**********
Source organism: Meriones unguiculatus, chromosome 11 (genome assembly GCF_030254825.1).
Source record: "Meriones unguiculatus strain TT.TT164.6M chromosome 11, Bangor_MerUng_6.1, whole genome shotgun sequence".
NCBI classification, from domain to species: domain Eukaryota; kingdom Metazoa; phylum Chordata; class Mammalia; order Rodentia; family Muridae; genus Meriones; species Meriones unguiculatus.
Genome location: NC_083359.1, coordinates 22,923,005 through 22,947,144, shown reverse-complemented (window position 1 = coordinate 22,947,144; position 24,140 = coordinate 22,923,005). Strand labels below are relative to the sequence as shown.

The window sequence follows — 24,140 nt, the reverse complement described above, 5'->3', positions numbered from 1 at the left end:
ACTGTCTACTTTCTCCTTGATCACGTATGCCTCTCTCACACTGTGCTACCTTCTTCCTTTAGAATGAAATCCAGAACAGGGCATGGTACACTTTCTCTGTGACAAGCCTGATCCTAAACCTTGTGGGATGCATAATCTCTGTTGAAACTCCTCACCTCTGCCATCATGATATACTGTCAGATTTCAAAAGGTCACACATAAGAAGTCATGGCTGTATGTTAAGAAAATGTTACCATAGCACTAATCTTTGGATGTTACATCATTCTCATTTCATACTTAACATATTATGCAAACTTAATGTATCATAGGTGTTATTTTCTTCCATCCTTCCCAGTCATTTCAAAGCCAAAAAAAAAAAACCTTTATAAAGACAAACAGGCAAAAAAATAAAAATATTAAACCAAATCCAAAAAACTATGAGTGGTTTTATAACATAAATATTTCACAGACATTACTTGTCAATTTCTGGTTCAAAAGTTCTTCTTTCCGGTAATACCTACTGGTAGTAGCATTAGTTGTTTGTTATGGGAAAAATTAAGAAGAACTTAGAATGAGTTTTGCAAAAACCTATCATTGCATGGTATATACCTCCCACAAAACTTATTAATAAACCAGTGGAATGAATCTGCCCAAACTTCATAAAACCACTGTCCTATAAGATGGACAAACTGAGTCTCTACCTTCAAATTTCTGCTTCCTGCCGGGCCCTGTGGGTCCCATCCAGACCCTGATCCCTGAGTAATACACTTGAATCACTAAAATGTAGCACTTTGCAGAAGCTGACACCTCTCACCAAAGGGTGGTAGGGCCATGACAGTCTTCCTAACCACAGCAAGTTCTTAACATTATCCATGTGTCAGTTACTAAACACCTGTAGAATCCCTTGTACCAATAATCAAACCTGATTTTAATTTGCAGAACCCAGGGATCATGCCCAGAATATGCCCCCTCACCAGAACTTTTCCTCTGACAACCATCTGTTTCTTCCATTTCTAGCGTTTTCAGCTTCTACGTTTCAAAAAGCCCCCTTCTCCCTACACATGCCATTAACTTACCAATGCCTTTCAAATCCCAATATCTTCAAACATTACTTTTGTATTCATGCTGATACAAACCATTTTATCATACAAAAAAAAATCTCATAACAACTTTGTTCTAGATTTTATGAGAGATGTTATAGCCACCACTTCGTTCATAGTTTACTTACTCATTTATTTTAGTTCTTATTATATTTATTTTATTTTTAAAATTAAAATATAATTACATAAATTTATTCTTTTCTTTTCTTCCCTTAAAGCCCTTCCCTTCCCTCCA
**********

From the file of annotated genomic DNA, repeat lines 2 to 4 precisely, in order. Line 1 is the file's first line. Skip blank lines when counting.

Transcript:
Source record: "Meriones unguiculatus strain TT.TT164.6M chromosome 11, Bangor_MerUng_6.1, whole genome shotgun sequence".
NCBI classification, from domain to species: domain Eukaryota; kingdom Metazoa; phylum Chordata; class Mammalia; order Rodentia; family Muridae; genus Meriones; species Meriones unguiculatus.
Genome location: NC_083359.1, coordinates 22,923,005 through 22,947,144, shown reverse-complemented (window position 1 = coordinate 22,947,144; position 24,140 = coordinate 22,923,005). Strand labels below are relative to the sequence as shown.